Money. I took a job at a Boston Chicken, and I started making cash there. I bounced around from several fast food-type concepts like Bennigan’s, Red Lobster, Steak & Ale. And as time went on, I got more interested in it, and I started to put in more effort. People took me more seriously. I made more money. By the time I got the job at Eatzi’s at 19 years old, I kind of started realizing, "Hey, I’m really good at this."
What did you learn from Kent?
When I first started at Abacus, I was an unpolished line cook…Part of my interview with Kent was, "Do you know what lemongrass is?" I said, "No." "Do you know what galanga is?" I said, "No." He says, "OK, you applied for sous chef. You will not be a sous chef here." So he put me at the bottom of the list … starting me as a line cook who we now call the shooter boy. It’s the intro line position where the biggest job you have is shooters.
To what do you attribute your catapulting success?
I’m very disciplined. I live by strict rules … My habits are very good. I’ve always been a big, big book geek. I do a lot of reading. I always watch the Food Network. I travel when I can to go eat at numerous restaurants. Chef Kent opened my eyes to that, saying, ‘If you travel and you go to places like New York and California and Chicago and see what they’re doing there, and you come back to Dallas, you have a little bit more of an edge on people here." One of the things about chefs in Dallas is not a lot of them do as much traveling as they should.
What Dallas Chefs do you admire most?
I think Avner [Samuel] is good. Avner is a great, great chef. But he can let his business side bring him down a little bit … Sharon Hage will always be in my mind as one of the most creative chefs in Dallas, though she doesn’t offer a premier dining place.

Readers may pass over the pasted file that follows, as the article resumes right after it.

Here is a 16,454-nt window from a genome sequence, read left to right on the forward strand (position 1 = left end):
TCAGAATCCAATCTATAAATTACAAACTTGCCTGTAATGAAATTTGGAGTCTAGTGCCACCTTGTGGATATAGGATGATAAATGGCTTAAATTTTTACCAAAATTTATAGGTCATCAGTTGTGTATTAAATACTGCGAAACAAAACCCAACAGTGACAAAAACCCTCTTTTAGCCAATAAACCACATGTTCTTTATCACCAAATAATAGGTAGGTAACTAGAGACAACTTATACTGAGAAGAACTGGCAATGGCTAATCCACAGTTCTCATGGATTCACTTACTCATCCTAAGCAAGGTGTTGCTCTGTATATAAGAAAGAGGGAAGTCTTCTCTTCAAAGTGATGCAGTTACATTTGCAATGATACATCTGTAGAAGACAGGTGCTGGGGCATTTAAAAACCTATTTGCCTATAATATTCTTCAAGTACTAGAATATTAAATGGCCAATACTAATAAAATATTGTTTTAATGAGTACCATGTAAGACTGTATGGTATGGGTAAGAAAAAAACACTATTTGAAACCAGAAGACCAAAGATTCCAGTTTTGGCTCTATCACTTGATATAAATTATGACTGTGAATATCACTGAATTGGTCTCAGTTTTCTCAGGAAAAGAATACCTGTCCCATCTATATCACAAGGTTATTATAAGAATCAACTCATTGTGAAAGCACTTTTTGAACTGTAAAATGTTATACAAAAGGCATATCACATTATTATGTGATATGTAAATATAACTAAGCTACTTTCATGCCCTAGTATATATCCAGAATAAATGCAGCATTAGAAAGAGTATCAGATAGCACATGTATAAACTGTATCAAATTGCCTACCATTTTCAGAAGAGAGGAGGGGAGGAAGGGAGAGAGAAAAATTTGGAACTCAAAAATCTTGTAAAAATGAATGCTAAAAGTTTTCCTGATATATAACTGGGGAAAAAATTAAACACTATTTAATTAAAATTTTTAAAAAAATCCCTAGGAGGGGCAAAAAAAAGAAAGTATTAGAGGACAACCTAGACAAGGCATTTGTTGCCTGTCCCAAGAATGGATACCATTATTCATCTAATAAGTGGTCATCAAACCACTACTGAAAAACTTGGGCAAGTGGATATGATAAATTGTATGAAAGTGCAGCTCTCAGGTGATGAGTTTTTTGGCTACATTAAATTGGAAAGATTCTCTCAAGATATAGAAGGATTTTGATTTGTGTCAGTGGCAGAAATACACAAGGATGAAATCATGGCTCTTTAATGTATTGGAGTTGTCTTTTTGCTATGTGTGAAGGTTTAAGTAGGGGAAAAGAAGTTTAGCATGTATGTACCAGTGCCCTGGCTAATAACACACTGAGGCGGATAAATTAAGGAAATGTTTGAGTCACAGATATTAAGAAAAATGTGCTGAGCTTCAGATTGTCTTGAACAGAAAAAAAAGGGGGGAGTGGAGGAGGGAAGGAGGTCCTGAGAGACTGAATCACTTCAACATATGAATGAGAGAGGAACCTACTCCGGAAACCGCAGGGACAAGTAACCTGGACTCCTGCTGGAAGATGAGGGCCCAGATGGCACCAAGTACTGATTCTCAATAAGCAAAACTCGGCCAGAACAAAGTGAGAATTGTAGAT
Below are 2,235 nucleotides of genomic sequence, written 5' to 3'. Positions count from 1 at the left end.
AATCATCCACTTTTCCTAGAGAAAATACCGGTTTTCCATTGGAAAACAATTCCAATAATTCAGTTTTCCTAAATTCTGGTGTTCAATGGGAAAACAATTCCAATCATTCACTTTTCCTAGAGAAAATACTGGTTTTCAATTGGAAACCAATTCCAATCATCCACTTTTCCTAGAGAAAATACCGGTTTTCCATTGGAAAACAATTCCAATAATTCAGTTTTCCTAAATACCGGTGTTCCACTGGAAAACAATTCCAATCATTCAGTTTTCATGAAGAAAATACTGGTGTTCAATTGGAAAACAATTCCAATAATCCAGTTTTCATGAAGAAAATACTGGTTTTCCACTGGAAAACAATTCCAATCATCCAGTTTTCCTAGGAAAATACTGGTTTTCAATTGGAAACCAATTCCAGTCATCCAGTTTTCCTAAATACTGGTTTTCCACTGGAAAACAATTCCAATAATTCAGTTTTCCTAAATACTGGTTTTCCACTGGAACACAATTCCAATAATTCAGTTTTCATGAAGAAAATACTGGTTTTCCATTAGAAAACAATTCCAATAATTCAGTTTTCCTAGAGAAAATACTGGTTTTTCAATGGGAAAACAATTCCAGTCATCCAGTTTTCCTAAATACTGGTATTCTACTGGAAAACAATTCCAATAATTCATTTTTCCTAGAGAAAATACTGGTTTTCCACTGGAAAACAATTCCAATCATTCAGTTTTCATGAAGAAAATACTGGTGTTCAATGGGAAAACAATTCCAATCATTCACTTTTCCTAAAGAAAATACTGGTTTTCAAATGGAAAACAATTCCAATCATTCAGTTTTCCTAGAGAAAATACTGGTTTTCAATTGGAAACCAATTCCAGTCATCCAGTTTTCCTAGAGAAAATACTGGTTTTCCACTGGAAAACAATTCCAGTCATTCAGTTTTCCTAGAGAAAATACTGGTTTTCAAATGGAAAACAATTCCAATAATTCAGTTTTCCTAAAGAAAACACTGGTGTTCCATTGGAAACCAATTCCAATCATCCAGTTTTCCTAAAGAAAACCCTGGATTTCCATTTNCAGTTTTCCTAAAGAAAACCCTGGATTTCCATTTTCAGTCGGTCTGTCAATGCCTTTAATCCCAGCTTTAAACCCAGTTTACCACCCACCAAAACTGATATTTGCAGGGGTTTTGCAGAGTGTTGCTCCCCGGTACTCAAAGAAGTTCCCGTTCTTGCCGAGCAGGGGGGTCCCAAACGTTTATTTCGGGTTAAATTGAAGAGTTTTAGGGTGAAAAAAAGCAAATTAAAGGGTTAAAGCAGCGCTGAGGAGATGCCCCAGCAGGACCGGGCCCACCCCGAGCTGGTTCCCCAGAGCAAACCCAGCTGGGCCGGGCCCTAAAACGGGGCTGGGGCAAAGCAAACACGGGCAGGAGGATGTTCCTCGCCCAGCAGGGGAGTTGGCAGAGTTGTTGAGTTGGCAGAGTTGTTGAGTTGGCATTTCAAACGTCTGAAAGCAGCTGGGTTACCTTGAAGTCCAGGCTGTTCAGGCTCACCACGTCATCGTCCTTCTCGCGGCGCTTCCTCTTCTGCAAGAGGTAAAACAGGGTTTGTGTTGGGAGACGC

What about cooking most inspires you? I enjoy doing things that give off a look of "very tedious to make." I like making people go, "Damn, how’d he do that?" I’m very much into the architectural presentations of food. I know the ingredients I’m going to use, based on my anal-ness, are going to be good.
What ingredients or techniques inspire you the most?
I love making risotto. I like wrapping things. It wins over people. Prosciutto and basil-wrapped monkfish with black truffle risotto in citrus brown butter -- it’s a winner. I think people do not season their food aggressively enough. I’m mainly speaking of salt. For me a lot of times food is under-seasoned.
Describe one of your most recent creations.
I was playing with the idea of eggs and bacon. It was a soft-scrambled Maple Leaf duck egg with shaved black truffles and crispy pork belly with balsamic honey. I didn’t sell one. I couldn’t get anybody to go with it.
What would you do if you weren’t a chef?
I’d play soccer. --Mark Stuertz
Keep the Dallas Observer Free... Since we started the Dallas Observer, it has been defined as the free, independent voice of Dallas, and we would like to keep it that way. Offering our readers free access to incisive coverage of local news, food and culture. Producing stories on everything from political scandals to the hottest new bands, with gutsy reporting, stylish writing, and staffers who've won everything from the Society of Professional Journalists' Sigma Delta Chi feature-writing award to the Casey Medal for Meritorious Journalism. But with local journalism's existence under siege and advertising revenue setbacks having a larger impact, it is important now more than ever for us to rally support behind funding our local journalism. You can help by participating in our "I Support" membership program, allowing us to keep covering Dallas with no paywalls.